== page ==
The Second Step is Adding Music and Sound Effects

As soon as I get all the video and placeholders into Movie Maker, I will work on finding sounds or music to add to it. There are three ways I’ve acquired sound in the past:

  • Using the natural background noise of the video
  • Stripping audio from another video by using Audacity software
  • Purchasing sounds/music from online suppliers which is generally cheaper than video

In my book trailer, The Troubled Souls of Goldie Rich: The Zombie Next Door, I used all three methods. The footsteps crunching leaves in the graveyard scene and the thunder occurring after the lighting is natural background noise. The wolf howling during the full moon and the doorbell ringing was stripped from different video I’d taken. All the music and the noise of the candle cracking were purchased.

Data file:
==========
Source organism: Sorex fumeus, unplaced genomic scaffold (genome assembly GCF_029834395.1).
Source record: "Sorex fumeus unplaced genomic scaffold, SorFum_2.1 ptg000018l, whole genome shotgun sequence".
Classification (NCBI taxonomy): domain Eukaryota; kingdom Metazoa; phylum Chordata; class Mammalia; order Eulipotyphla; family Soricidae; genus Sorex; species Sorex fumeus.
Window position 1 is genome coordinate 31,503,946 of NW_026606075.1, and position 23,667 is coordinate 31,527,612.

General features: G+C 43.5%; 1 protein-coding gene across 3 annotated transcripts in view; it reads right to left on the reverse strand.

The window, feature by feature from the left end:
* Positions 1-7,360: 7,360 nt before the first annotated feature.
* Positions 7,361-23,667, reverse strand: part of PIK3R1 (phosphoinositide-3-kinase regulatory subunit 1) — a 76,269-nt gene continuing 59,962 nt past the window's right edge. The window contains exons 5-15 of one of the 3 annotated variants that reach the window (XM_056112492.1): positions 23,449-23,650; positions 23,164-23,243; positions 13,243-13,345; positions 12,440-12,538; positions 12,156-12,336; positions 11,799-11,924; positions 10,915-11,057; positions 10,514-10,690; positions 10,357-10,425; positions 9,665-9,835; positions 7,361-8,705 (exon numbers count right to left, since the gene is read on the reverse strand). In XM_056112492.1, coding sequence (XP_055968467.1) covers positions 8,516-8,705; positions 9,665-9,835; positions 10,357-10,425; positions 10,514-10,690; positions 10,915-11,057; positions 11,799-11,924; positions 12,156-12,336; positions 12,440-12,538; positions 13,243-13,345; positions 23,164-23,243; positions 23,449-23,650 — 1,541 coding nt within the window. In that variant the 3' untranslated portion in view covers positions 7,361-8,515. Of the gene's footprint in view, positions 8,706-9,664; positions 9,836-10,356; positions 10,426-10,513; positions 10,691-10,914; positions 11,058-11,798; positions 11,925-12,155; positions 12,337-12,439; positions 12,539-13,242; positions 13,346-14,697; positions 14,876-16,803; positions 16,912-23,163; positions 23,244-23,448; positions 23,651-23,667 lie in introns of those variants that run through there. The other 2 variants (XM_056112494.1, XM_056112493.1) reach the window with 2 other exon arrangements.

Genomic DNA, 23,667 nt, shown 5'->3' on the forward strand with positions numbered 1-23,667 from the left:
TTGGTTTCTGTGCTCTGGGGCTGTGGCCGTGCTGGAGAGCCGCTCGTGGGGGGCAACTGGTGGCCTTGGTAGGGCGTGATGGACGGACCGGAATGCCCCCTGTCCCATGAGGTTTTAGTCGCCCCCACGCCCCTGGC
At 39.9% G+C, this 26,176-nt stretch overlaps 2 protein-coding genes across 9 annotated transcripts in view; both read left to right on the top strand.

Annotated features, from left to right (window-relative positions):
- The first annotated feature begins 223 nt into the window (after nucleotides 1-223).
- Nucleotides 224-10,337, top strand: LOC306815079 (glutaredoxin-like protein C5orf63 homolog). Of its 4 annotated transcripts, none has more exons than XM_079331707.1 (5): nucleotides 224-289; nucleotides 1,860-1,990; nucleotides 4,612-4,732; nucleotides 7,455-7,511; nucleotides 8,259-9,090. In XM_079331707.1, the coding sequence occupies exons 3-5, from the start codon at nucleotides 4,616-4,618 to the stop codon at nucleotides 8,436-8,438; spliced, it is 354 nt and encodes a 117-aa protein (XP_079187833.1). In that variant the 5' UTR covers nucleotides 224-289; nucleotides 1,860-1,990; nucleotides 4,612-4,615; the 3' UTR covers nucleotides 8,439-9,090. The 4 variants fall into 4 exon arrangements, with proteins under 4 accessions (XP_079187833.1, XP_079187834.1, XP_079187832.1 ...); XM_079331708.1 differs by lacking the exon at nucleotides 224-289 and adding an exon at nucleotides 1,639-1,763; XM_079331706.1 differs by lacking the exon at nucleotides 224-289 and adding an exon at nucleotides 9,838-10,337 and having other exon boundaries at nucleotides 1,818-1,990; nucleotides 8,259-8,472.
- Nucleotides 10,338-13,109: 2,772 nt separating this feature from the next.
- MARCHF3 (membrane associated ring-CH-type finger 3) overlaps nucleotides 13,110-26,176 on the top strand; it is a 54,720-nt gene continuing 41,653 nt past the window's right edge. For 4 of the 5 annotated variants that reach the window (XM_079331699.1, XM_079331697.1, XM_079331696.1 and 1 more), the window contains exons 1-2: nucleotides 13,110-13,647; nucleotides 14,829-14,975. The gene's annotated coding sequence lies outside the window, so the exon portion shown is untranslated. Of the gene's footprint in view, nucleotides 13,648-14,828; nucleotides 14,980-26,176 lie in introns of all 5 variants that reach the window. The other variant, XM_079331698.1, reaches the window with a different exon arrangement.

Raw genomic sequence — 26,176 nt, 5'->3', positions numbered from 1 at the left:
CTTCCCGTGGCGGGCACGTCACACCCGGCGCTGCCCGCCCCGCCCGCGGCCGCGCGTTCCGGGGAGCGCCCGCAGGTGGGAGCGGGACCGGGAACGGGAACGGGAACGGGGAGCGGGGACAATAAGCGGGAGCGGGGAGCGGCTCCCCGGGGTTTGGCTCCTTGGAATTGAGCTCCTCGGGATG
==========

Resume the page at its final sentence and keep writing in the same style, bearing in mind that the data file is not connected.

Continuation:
I have already determined which background sounds I’m keeping and which need to be turned off for each section of video in the new trailer. By the next blog, I’ll have hopefully shot the video I’m lacking and gotten my sounds and music together.

Saving the Text and Special Effects for Last

Text can be added in Movie Maker with many options including font size, color, and duration on screen. The text will be lines I’ve chosen from the manuscript, which will introduce the characters and set up the story. Making sure the text is easy to see and on screen long enough to read takes a lot of testing.

The hardest part of the trailer will be adding special effects. I am not an expert at Photoshop, but I use it every so often. In The Zombie Next Door trailer, I used Photoshop to make the gravestone with the angel on top. I also used it to change the angel into the gargoyle and make the voodoo doll wink. All of it was done with photos and not video.

For this trailer, I’m going to create a tattoo on a picture of a bicep I took and make the tattoo’s outlines turn into dancing flames–hopefully. I also want to create a welcome sign for my fictional town, Winthrop. I will use a photo of a desert landscape and add the sign. I hope to have the “before and after” pictures for the next blog.